Dumb and dumber - or malicious?

Fr Ray Blake wrote a characteristically thoughtful and provocative post about the poor who turn up on his doorstep in Brighton. His article challenges romantic notions about the poor by detailing some of his experiences of the reality of helping poor people - which he does with heroism. He has to cope with lies, nuisance and mess, but his point he makes is that rather than become complacent, we must let the poor mess up our lives.

Enter Bill Gardner, journalist for The Argus in Brighton who writes a stupid article portraying Fr Blake as though he were simply attacking the poor. Fr Blake has replied in spirited fashion, inviting Mr Gardner to come and help with one or other of the projects that St Mary Magdalen's runs for the poor. (See, for example his thoughtful article on Soup Runs.) The Daily Mail has also run another stupid article in the same vein as Bill Gardner.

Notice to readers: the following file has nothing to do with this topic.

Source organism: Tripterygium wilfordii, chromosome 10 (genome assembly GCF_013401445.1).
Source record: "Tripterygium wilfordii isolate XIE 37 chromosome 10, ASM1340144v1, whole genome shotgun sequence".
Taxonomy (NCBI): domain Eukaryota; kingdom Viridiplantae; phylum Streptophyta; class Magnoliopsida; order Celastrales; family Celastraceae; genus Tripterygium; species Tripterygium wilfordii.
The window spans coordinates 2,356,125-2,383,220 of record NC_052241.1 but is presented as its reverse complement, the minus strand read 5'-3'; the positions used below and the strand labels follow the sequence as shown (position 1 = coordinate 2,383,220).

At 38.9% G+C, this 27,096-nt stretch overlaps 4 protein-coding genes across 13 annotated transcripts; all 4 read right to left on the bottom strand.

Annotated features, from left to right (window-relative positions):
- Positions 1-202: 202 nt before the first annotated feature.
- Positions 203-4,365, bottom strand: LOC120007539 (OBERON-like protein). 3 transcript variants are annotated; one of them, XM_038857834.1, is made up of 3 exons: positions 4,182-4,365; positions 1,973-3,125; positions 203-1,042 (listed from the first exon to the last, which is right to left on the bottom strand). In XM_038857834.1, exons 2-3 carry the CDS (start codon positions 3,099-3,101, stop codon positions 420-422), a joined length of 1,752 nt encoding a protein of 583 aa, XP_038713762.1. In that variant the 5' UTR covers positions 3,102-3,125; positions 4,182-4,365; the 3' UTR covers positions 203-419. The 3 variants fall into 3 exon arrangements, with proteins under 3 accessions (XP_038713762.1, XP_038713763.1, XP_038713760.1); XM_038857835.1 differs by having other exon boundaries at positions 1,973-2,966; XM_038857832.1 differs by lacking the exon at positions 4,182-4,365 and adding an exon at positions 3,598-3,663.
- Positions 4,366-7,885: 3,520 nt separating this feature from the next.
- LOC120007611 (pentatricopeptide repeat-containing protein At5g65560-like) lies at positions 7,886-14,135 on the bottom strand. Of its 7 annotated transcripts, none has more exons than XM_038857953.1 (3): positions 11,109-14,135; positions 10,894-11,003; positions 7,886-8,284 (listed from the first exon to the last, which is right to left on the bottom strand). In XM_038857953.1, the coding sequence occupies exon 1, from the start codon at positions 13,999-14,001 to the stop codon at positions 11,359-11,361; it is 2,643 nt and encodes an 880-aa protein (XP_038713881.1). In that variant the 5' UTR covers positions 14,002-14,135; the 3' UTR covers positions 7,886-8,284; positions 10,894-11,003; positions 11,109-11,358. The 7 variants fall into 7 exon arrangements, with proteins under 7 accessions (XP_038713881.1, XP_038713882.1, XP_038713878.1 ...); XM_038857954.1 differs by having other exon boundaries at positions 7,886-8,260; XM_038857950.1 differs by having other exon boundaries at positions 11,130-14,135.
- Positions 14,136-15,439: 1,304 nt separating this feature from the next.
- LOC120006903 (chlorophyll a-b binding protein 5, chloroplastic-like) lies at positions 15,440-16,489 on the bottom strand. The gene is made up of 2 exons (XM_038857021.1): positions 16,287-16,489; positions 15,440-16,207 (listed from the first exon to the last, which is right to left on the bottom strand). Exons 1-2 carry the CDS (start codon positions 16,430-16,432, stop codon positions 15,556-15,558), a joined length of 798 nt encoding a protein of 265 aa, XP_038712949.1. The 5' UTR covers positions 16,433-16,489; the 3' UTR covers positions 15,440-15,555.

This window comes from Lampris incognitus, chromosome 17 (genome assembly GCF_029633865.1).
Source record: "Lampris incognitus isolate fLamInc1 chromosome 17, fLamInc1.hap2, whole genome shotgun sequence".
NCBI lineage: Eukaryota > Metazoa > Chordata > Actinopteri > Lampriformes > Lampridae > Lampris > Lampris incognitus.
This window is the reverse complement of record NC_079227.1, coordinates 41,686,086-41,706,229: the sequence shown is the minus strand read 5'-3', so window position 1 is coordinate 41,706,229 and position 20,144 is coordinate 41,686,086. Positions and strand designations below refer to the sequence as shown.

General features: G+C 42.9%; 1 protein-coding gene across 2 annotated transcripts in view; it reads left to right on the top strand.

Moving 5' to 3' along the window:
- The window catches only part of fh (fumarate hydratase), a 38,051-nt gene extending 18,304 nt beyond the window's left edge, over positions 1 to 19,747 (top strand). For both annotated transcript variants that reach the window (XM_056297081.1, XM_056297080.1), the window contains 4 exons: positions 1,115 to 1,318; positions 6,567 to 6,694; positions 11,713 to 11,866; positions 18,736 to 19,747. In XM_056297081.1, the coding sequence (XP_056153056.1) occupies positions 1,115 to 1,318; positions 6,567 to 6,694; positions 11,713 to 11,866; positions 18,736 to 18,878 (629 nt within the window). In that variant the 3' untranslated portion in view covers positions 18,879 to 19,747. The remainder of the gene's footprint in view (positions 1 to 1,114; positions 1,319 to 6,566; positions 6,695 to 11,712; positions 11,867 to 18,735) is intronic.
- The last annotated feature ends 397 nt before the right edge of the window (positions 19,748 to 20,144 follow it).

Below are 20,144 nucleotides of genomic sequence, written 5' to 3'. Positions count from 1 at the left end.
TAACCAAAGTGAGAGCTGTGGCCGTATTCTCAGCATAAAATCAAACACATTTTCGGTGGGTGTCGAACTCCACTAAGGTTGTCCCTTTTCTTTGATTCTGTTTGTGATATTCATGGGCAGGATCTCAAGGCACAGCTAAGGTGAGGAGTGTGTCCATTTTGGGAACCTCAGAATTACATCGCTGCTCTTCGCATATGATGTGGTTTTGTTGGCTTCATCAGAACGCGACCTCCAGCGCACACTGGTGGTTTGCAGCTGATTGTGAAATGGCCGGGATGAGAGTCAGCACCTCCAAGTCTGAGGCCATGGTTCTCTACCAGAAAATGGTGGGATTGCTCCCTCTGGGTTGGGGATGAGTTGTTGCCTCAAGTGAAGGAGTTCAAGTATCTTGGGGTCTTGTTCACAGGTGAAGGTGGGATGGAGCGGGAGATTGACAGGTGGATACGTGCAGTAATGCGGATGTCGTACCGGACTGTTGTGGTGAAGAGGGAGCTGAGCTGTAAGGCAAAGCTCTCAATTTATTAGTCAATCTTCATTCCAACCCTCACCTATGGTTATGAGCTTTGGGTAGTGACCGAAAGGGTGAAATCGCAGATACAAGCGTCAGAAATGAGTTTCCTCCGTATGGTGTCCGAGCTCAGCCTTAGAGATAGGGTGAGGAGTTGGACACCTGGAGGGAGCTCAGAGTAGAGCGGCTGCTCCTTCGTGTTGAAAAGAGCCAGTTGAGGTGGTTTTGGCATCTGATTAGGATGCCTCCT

I don't agree with those who denigrate all journalists in response to this kind of thing. Many journalists of my acquaintance are good, honest people who want to provide a service to others by researching their stories well, portraying the truth, getting a human interest angle to interest readers, finding out a different view of things that can be included, and getting people to make comments. I am sometimes asked for comments myself. In these days of email, I try to persuade journalists that I will reply asap with something in writing: it is easy to make mistakes following a phone conversation. If the issue is wide-ranging, I sometimes send an email in the form "Fr Finigan said any or all of the following..." and give four or five separate sentences so that the journalist can choose.

Unfortunately there are some journalists who are not particularly interested in getting a genuinely good story but simply concerned to impress their editor with something that will look sensational enough to help sales of the paper. The Argus-Mail take on Fr Ray looks like an example of Dumb and Dumber, but realistically we have to say that it is simply malicious, unprincipled and a disgrace to a profession that labours under public criticism. I imagine that principled and honest journalists must be cursing those who sully their profession with the kind of rubbish that Fr Ray has been subjected to.

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